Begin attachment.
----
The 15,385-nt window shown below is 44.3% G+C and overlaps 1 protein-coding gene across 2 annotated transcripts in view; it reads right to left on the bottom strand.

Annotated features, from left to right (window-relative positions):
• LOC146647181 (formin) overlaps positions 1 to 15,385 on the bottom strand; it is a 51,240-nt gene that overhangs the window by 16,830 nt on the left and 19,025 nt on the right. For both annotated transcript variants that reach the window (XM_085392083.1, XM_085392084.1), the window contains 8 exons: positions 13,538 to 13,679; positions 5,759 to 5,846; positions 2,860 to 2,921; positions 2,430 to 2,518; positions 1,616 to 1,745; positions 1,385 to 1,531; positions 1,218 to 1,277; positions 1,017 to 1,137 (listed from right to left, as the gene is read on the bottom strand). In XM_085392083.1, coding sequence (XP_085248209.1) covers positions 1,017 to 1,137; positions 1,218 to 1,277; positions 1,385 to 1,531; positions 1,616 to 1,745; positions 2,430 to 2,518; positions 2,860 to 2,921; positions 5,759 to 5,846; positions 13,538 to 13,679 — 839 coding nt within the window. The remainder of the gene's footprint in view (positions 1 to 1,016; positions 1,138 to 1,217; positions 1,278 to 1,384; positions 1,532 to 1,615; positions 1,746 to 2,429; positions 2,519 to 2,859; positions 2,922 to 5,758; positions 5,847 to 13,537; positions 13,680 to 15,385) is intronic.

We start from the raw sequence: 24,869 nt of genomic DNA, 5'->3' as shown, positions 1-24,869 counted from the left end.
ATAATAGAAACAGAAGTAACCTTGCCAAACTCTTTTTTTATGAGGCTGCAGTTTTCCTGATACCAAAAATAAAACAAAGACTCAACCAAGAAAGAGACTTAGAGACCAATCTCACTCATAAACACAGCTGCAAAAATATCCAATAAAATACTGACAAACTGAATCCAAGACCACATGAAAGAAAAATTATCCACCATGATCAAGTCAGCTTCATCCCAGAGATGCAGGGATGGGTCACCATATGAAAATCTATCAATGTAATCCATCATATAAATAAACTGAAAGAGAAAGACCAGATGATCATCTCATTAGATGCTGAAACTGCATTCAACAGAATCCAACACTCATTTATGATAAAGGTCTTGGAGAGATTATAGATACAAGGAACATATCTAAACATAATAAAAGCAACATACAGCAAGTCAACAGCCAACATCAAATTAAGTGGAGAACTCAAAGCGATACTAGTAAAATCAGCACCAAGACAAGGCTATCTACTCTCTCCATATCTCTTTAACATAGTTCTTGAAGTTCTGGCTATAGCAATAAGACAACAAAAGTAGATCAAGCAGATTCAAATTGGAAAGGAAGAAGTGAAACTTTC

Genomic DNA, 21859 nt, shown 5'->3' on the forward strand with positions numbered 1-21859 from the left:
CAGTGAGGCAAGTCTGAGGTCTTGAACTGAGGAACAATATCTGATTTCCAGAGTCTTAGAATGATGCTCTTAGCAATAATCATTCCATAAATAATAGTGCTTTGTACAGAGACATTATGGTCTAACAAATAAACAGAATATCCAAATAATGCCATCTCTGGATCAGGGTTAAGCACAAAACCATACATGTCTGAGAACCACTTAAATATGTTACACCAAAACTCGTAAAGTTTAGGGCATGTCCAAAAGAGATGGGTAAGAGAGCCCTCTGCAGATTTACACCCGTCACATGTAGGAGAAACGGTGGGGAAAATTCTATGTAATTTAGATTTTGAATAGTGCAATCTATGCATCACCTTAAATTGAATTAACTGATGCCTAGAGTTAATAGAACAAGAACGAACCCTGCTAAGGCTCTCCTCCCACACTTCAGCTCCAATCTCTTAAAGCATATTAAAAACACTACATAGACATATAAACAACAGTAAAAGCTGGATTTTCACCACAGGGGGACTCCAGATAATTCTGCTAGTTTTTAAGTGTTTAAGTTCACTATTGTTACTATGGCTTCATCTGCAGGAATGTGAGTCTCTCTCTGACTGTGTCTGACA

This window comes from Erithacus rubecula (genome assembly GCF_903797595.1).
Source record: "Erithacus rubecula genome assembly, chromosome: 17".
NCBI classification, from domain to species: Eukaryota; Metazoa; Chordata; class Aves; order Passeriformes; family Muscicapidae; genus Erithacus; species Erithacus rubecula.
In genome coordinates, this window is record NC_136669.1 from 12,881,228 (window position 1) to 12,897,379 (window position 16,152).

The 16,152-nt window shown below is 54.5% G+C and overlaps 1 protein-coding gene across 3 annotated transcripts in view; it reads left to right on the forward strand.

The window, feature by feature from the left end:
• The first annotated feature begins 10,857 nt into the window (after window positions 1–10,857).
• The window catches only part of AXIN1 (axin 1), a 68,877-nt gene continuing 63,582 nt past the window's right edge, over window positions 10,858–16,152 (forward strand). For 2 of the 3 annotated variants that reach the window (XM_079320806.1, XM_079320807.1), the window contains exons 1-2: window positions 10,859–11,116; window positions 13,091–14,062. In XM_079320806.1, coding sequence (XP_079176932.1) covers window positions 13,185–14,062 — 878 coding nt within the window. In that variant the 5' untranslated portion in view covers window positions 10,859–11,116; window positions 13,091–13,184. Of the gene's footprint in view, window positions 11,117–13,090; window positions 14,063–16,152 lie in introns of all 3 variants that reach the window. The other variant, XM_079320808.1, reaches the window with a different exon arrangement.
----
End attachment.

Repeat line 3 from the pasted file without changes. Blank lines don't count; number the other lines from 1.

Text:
• LOC146647181 (formin) overlaps positions 1 to 15,385 on the bottom strand; it is a 51,240-nt gene that overhangs the window by 16,830 nt on the left and 19,025 nt on the right. For both annotated transcript variants that reach the window (XM_085392083.1, XM_085392084.1), the window contains 8 exons: positions 13,538 to 13,679; positions 5,759 to 5,846; positions 2,860 to 2,921; positions 2,430 to 2,518; positions 1,616 to 1,745; positions 1,385 to 1,531; positions 1,218 to 1,277; positions 1,017 to 1,137 (listed from right to left, as the gene is read on the bottom strand). In XM_085392083.1, coding sequence (XP_085248209.1) covers positions 1,017 to 1,137; positions 1,218 to 1,277; positions 1,385 to 1,531; positions 1,616 to 1,745; positions 2,430 to 2,518; positions 2,860 to 2,921; positions 5,759 to 5,846; positions 13,538 to 13,679 — 839 coding nt within the window. The remainder of the gene's footprint in view (positions 1 to 1,016; positions 1,138 to 1,217; positions 1,278 to 1,384; positions 1,532 to 1,615; positions 1,746 to 2,429; positions 2,519 to 2,859; positions 2,922 to 5,758; positions 5,847 to 13,537; positions 13,680 to 15,385) is intronic.